- Treatment Plan: Hypertravelosis
- Step #1: Determine Why You Want To Travel
- Step #2: What Do You Want/Need Out of Travel Nursing
- Step #3: Where and When Are You Willing to Go
- Step #4: Understanding the Myths
- Step #5: Know Your Deal-breakers
- Step #6: Building your Travel Portfolio
- Step #7: Research Travel Nurse agencies
- Step #8: Submission of Your Profile
- Step #9: Working With Your Recruiter (s)
- Step #10 Prepare For the Interview
- Step #11 Preliminary Contract Negotiations
- Step #12: Determine if The Job is A Good Fit
- Step #13: Sealing the Deal
- Step #14 Getting Ready for The Journey
- Step #15: Packing for the Travel Nurse
- Step #16: Prepare Your Vehicle
- Step #17: Keeping Track of the Paperwork
- Step #18: Make It A Great Road-Trip
- Step # 19 Arrival on Location
- Step # 20 Settling In (unpacking and finding the necessities)
- Step # 21 The countdown Begins: Your Travel Nurse Assignment Day One
- Step # 22 How to Make the Most of Your Travel Nurse Contract
- Step #23 Travel Nurse Contract – 8 Weeks to go…
- Step #24 Travel Nurse Contract – 4 Weeks to go…
- Step #25 Travel Nurse Contract – 2 Weeks to go…
- Step #27 Travel Nurse Contract Evaluation – Wash, Rinse, Repeat…
- Step #26 Travel Nurse Contract – The Final Week
You have come a long way. You’ve completed steps 1-12 at this point and your ready to move on to the next step; Sealing The Deal. This should be the easy part but I’m going to warn you upfront that you need to be very cautious at this point.
You have probably submitted for more than one position with most likely more than one company. It’s important to remember that you should make certain to notify all parties once you have accepted a contract. Give your respectful declination’s to any companies that you are not going to be working with and let them know that their hard work was appreciated and you will check with them when your contract is coming to a close.
Before you inform all the companies, you must first make certain that your contract is acceptable. On more than one occasion, I have declined a position that I wanted due to contract issues. It’s not a detrimental thing, to reject an offer after reviewing the contract and finding it unacceptable. When you verbally accept an offer it is contingent on the written contract being acceptable. If the written contract is not acceptable simply tell your recruiter that you will accept it only if XYZ is changed. If they don’t change those things and provide you with a NEW contract then don’t accept and move on to another company.
In Step #11 we went through preliminary contract negotiations. This was all verbally done and hopefully you took some notes along the way. Once you tell a recruiter that you want to accept the position, they will draw up a written contract for you. It’s important that you READ your contract thoroughly. Make certain that all the ‘promises’ that you discussed with the recruiter are in the contract. No matter how small the issue, if it’s something that is important to you make certain that it’s written into the contract. Go through your notes and check off each item that was agreed upon with the recruiter once you verify that it is addressed in the contract.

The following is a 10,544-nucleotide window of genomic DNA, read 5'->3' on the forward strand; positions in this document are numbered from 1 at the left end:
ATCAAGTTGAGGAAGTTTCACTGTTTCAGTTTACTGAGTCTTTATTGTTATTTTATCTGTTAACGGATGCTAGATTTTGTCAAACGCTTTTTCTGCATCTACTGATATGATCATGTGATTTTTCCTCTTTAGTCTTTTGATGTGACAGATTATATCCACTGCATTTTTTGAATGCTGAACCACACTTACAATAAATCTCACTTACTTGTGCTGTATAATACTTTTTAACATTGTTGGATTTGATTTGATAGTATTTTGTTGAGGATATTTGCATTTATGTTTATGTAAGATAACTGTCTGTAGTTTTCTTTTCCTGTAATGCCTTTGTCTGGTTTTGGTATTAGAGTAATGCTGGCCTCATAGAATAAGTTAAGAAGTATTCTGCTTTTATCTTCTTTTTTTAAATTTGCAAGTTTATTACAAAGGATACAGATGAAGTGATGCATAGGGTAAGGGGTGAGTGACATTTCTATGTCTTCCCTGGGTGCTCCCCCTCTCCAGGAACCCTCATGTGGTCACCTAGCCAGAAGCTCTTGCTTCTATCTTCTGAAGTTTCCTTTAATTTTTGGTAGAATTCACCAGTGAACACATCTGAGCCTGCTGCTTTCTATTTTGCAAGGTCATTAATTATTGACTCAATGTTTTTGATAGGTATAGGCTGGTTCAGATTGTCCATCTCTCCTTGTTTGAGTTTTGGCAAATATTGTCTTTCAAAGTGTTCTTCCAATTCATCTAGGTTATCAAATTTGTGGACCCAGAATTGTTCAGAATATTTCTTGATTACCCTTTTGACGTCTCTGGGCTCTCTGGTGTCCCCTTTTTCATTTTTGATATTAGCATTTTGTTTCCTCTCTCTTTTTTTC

At the minimum, your contract should include the following:
- No penalties for hospital canceled hours/shifts.
- Any hour cancellations allowed by Hospital ie Maximum of 2 shifts during contract (this will override the guaranteed hours)
- Missed hour penalties (sickness).
- Housing location/stipend amount: This should include any housing promises ie. washer/dryer, TV, etc
- Hourly, holiday and overtime rates with detailed per-diem (non-taxable) rate/amount.
- Shift and unit assigned
- On Call requirements; if any.
- Contract start and end dates
- Travel reimbursements and date of distribution
- Floating agreements
- Any benefits offered.
- Any penalties for early termination need to be detailed and understandable.
Your contract should also address any additional agreements that you and your recruiter or the hospital manager have agreed upon. These things may include requested days off, specific orientation for un-assigned units, pet-friendly housing (deposits), etc.
I would recommend that you read your contract initially, then return to it the following day and read it again prior to signing. If you have someone who you trust, you could have a friend/co-worker/family member also read through the contract and see if there is anything missing/wrong.
If there are issues with the contract; inform your recruiter right away and DO NOT sign. Once the contract has been corrected to your liking, sign and fax to the recruiter. Request a copy of the completed contract from your recruiter (after signed by them). You will need to keep this with your work papers and have available at all times while on site.
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